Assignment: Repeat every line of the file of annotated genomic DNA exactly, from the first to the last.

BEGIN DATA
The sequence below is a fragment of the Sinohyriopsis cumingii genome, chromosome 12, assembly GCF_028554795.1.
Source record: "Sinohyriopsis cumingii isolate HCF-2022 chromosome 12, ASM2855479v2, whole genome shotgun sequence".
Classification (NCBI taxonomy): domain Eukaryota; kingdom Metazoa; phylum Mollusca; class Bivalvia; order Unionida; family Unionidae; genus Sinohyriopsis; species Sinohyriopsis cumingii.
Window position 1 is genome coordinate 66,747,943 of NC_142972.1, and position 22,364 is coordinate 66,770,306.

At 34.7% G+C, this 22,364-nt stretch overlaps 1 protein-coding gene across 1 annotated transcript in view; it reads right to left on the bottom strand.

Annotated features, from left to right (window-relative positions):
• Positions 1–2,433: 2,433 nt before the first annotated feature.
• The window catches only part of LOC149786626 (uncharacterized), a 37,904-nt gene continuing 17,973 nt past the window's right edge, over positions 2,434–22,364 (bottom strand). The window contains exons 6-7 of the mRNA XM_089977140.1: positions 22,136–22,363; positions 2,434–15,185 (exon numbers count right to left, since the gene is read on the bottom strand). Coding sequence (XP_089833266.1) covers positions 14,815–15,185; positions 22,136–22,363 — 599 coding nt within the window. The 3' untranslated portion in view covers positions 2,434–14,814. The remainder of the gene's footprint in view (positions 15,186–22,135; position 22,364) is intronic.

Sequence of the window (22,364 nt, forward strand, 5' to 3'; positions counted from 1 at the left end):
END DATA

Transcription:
The sequence below is a fragment of the Sinohyriopsis cumingii genome, chromosome 12, assembly GCF_028554795.1.
Source record: "Sinohyriopsis cumingii isolate HCF-2022 chromosome 12, ASM2855479v2, whole genome shotgun sequence".
Classification (NCBI taxonomy): domain Eukaryota; kingdom Metazoa; phylum Mollusca; class Bivalvia; order Unionida; family Unionidae; genus Sinohyriopsis; species Sinohyriopsis cumingii.
Window position 1 is genome coordinate 66,747,943 of NC_142972.1, and position 22,364 is coordinate 66,770,306.

At 34.7% G+C, this 22,364-nt stretch overlaps 1 protein-coding gene across 1 annotated transcript in view; it reads right to left on the bottom strand.

Annotated features, from left to right (window-relative positions):
• Positions 1–2,433: 2,433 nt before the first annotated feature.
• The window catches only part of LOC149786626 (uncharacterized), a 37,904-nt gene continuing 17,973 nt past the window's right edge, over positions 2,434–22,364 (bottom strand). The window contains exons 6-7 of the mRNA XM_089977140.1: positions 22,136–22,363; positions 2,434–15,185 (exon numbers count right to left, since the gene is read on the bottom strand). Coding sequence (XP_089833266.1) covers positions 14,815–15,185; positions 22,136–22,363 — 599 coding nt within the window. The 3' untranslated portion in view covers positions 2,434–14,814. The remainder of the gene's footprint in view (positions 15,186–22,135; position 22,364) is intronic.

Sequence of the window (22,364 nt, forward strand, 5' to 3'; positions counted from 1 at the left end):